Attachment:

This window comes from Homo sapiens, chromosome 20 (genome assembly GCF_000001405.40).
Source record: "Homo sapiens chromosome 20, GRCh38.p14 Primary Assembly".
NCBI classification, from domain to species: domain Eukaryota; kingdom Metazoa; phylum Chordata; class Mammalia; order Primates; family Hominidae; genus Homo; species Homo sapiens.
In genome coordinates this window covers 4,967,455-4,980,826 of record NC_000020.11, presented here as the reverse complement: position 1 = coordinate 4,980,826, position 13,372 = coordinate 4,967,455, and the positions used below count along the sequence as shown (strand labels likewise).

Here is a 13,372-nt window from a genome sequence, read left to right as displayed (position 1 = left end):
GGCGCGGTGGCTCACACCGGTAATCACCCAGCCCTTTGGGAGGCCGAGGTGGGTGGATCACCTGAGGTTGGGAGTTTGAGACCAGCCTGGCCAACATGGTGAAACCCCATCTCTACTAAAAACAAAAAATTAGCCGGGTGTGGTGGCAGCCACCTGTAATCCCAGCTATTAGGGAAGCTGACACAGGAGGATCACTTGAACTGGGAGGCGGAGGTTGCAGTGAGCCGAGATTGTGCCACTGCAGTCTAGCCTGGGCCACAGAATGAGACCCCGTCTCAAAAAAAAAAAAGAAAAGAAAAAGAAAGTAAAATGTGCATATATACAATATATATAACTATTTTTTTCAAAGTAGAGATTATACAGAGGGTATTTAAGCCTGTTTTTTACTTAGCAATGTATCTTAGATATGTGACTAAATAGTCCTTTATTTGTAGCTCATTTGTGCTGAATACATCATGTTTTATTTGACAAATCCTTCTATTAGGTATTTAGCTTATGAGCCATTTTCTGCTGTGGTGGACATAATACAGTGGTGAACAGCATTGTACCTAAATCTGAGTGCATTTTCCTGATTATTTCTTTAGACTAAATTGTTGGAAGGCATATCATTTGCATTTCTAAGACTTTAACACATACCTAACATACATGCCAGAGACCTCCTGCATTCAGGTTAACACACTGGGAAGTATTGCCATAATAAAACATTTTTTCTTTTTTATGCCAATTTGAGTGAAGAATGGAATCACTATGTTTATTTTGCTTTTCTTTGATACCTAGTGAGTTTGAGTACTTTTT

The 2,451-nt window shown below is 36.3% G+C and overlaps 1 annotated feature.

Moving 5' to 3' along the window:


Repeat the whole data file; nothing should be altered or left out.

This window comes from Homo sapiens, chromosome 20 (genome assembly GCF_000001405.40).
Source record: "Homo sapiens chromosome 20, GRCh38.p14 Primary Assembly".
NCBI classification, from domain to species: domain Eukaryota; kingdom Metazoa; phylum Chordata; class Mammalia; order Primates; family Hominidae; genus Homo; species Homo sapiens.
In genome coordinates this window covers 4,967,455-4,980,826 of record NC_000020.11, presented here as the reverse complement: position 1 = coordinate 4,980,826, position 13,372 = coordinate 4,967,455, and the positions used below count along the sequence as shown (strand labels likewise).

Here is a 13,372-nt window from a genome sequence, read left to right as displayed (position 1 = left end):
GGCGCGGTGGCTCACACCGGTAATCACCCAGCCCTTTGGGAGGCCGAGGTGGGTGGATCACCTGAGGTTGGGAGTTTGAGACCAGCCTGGCCAACATGGTGAAACCCCATCTCTACTAAAAACAAAAAATTAGCCGGGTGTGGTGGCAGCCACCTGTAATCCCAGCTATTAGGGAAGCTGACACAGGAGGATCACTTGAACTGGGAGGCGGAGGTTGCAGTGAGCCGAGATTGTGCCACTGCAGTCTAGCCTGGGCCACAGAATGAGACCCCGTCTCAAAAAAAAAAAAGAAAAGAAAAAGAAAGTAAAATGTGCATATATACAATATATATAACTATTTTTTTCAAAGTAGAGATTATACAGAGGGTATTTAAGCCTGTTTTTTACTTAGCAATGTATCTTAGATATGTGACTAAATAGTCCTTTATTTGTAGCTCATTTGTGCTGAATACATCATGTTTTATTTGACAAATCCTTCTATTAGGTATTTAGCTTATGAGCCATTTTCTGCTGTGGTGGACATAATACAGTGGTGAACAGCATTGTACCTAAATCTGAGTGCATTTTCCTGATTATTTCTTTAGACTAAATTGTTGGAAGGCATATCATTTGCATTTCTAAGACTTTAACACATACCTAACATACATGCCAGAGACCTCCTGCATTCAGGTTAACACACTGGGAAGTATTGCCATAATAAAACATTTTTTCTTTTTTATGCCAATTTGAGTGAAGAATGGAATCACTATGTTTATTTTGCTTTTCTTTGATACCTAGTGAGTTTGAGTACTTTTT

The 2,451-nt window shown below is 36.3% G+C and overlaps 1 annotated feature.

Moving 5' to 3' along the window: